Republican wins US Senate seat in Louisiana runoff, as expected
The win gives the Republicans a 52-48 majority in the US Senate come January and draws to a close the 2016 campaign season.
John Kennedy won Louisiana's US Senate seat handily in a runoff election Saturday, as expected, despite a flood of donations from Democrats nationwide who opposed him because of their dissatisfaction with US President-elect Donald Trump.
Mr. Kennedy, the Republican state treasurer, carried more than 60 percent of the vote against Democratic state utility regulator Foster Campbell, according to preliminary results. His win gives the Republicans a 52-48 majority in the Senate come January and draws to a close the 2016 campaign season.
"This campaign was about changing the status quo," Kennedy said during his victory speech, as The News-Star in Monroe, La., reported from Baton Rouge. Even so, Kennedy said he will work with Mr. Campbell and Gov. John Bel Edwards, a Democrat, to ensure that The Pelican State's interests are well represented in Washington.
"I'll be a senator for all the people," he added.
Kennedy and Campbell were among 24 qualifying candidates in the state's so-called "jungle primary" on Nov. 8, which included two Republican congressmen and former Ku Klux Klan Imperial Wizard David Duke. They were all vying for the seat being vacated by Sen. David Vitter, a Republican who decided against seeking a third term after he lost his bid for governor last year. Since none of the candidates secured more than 50 percent of the vote, the top two contenders moved on to Saturday's runoff election.
Kennedy, who was already favored to win based on the state's tendency to vote Republican, had an added boost Friday from Mr. Trump and Vice President-elect Mike Pence, who visited the state and rallied for the candidate.
"If he doesn't win, I have myself a problem in Washington. It's close," Trump said at a rally for Kennedy on Friday, as The New York Times reported.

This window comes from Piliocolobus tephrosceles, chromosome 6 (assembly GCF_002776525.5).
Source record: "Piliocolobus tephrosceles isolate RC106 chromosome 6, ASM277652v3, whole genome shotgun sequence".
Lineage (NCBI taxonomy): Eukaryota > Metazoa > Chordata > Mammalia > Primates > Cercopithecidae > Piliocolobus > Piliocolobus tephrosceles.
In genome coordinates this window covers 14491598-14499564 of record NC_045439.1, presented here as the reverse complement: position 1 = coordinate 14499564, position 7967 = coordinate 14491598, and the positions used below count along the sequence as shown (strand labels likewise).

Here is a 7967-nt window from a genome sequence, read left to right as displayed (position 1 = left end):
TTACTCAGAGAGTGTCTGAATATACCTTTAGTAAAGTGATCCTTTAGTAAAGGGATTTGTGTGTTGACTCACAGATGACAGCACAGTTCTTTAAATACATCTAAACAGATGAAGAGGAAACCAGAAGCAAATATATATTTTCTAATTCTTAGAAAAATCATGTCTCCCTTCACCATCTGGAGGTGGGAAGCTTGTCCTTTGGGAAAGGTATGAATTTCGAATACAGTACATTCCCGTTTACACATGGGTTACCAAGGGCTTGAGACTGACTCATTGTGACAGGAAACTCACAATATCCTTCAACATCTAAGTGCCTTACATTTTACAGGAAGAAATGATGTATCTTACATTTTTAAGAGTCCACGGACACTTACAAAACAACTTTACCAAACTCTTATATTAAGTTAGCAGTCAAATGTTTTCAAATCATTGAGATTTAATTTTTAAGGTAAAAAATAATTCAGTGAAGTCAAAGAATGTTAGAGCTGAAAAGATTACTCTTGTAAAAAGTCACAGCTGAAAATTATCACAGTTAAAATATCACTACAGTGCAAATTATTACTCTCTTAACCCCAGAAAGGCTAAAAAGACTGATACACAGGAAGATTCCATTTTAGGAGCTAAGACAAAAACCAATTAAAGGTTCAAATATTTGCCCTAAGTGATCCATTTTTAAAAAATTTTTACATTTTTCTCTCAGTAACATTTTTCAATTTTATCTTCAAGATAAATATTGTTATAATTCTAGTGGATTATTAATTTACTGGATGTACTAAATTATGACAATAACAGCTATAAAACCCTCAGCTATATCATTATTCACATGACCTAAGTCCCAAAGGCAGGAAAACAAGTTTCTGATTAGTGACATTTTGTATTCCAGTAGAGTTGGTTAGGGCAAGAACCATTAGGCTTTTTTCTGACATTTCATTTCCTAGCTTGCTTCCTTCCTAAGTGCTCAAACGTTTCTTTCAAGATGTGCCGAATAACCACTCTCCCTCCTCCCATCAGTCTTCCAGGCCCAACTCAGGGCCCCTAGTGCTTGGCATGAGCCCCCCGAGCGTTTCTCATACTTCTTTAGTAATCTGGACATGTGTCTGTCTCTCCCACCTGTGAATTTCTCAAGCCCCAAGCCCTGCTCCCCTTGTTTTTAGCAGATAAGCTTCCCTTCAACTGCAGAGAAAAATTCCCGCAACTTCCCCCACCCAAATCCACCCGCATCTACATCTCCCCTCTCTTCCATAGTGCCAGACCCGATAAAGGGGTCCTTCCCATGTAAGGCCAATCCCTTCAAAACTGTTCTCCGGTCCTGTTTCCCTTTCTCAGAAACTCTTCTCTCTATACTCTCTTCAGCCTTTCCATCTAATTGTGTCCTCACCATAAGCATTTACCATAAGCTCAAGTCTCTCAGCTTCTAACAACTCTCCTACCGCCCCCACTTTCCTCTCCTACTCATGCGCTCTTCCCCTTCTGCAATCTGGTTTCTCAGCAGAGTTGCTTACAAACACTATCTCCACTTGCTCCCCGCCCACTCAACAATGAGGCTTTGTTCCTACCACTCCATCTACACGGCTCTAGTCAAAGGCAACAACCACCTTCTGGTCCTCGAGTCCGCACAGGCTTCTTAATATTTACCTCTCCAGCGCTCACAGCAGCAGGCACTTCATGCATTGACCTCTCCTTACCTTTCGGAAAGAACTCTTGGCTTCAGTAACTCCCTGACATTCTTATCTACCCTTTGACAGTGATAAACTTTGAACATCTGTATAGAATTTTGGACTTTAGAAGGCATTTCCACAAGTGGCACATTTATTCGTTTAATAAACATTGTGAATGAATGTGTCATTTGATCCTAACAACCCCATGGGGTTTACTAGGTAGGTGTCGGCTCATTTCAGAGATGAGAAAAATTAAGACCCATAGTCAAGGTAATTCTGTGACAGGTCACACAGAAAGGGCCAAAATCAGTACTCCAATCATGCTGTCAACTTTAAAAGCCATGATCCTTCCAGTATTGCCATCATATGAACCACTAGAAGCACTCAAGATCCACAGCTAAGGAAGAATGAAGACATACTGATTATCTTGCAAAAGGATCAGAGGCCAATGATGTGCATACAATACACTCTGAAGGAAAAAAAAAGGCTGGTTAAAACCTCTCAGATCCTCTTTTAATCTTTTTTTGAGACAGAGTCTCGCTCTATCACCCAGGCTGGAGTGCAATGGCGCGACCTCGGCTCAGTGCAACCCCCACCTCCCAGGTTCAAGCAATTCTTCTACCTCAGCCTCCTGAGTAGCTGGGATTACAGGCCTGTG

"If John's not there, maybe we can't build the wall," Trump added later, suggesting that one of his campaign promises as president to combat illegal immigration by constructing a barrier along the 1,900-mile border between the United States and Mexico could hinge on Kennedy's election.
Before the presidential election last month, pollsters said Republicans might lose their majority in the Senate, just as they said Democratic presidential nominee Hillary Clinton would more-than-likely win the White House. While those projections did not come to pass, the fact remains that this year's Senate races have been heavily influenced by the presidential race.
"I think the local issues have really been swamped by the national campaign, and that, of course, is the risk you always have when there's a presidential contest at the top of the ballot," Peverill Squire, a political science professor at the University of Missouri, Columbia, told The Christian Science Monitor the day before Trump's victory.
Democrats demonstrated this intermingling of Senate and presidential politics by bolstering Campbell's campaign with more than 50,000 donations, some seeing Louisiana's runoff as a final opportunity for a Democratic victory. Between Oct. 20 and Nov. 20, donors gave $1.7 million in small-dollar amounts – more than double what Campbell had collected in the months before the general election, as the Monitor reported.
The donations were insufficient, however, to sway Louisiana voters, who made it clear they approve of the GOP's direction with Trump at the helm.
"With 52 seats in the U.S. Senate, we are excited for Republicans to confirm a conservative Supreme Court justice and begin working with President-elect Trump to pass an agenda of change for the American people," Republican National Committee co-chair Sharon Day said in a statement.
Prior to this year's elections, the Republicans held a 54-46 majority in the Senate, counting two Independents who caucus with the Democrats.
Material from The Associated Press was included in this report.